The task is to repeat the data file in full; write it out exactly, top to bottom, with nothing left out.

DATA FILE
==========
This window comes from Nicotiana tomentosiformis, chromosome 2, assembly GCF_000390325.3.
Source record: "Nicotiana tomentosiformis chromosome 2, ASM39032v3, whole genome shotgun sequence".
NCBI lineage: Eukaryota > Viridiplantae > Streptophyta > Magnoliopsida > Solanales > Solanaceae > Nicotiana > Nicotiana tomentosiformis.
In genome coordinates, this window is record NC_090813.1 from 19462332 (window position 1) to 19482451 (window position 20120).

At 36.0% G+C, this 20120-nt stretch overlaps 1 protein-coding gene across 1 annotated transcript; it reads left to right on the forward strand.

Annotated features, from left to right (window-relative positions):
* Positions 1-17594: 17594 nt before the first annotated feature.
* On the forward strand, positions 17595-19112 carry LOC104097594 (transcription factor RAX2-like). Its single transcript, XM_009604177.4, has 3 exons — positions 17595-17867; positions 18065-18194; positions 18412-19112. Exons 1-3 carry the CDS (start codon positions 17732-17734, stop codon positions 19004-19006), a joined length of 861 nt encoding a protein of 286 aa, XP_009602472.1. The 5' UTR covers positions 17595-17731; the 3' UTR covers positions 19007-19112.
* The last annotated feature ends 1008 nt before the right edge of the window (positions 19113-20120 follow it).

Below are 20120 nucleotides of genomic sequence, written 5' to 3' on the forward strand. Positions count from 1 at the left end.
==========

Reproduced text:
This window comes from Nicotiana tomentosiformis, chromosome 2, assembly GCF_000390325.3.
Source record: "Nicotiana tomentosiformis chromosome 2, ASM39032v3, whole genome shotgun sequence".
NCBI lineage: Eukaryota > Viridiplantae > Streptophyta > Magnoliopsida > Solanales > Solanaceae > Nicotiana > Nicotiana tomentosiformis.
In genome coordinates, this window is record NC_090813.1 from 19462332 (window position 1) to 19482451 (window position 20120).

At 36.0% G+C, this 20120-nt stretch overlaps 1 protein-coding gene across 1 annotated transcript; it reads left to right on the forward strand.

Annotated features, from left to right (window-relative positions):
* Positions 1-17594: 17594 nt before the first annotated feature.
* On the forward strand, positions 17595-19112 carry LOC104097594 (transcription factor RAX2-like). Its single transcript, XM_009604177.4, has 3 exons — positions 17595-17867; positions 18065-18194; positions 18412-19112. Exons 1-3 carry the CDS (start codon positions 17732-17734, stop codon positions 19004-19006), a joined length of 861 nt encoding a protein of 286 aa, XP_009602472.1. The 5' UTR covers positions 17595-17731; the 3' UTR covers positions 19007-19112.
* The last annotated feature ends 1008 nt before the right edge of the window (positions 19113-20120 follow it).

Below are 20120 nucleotides of genomic sequence, written 5' to 3' on the forward strand. Positions count from 1 at the left end.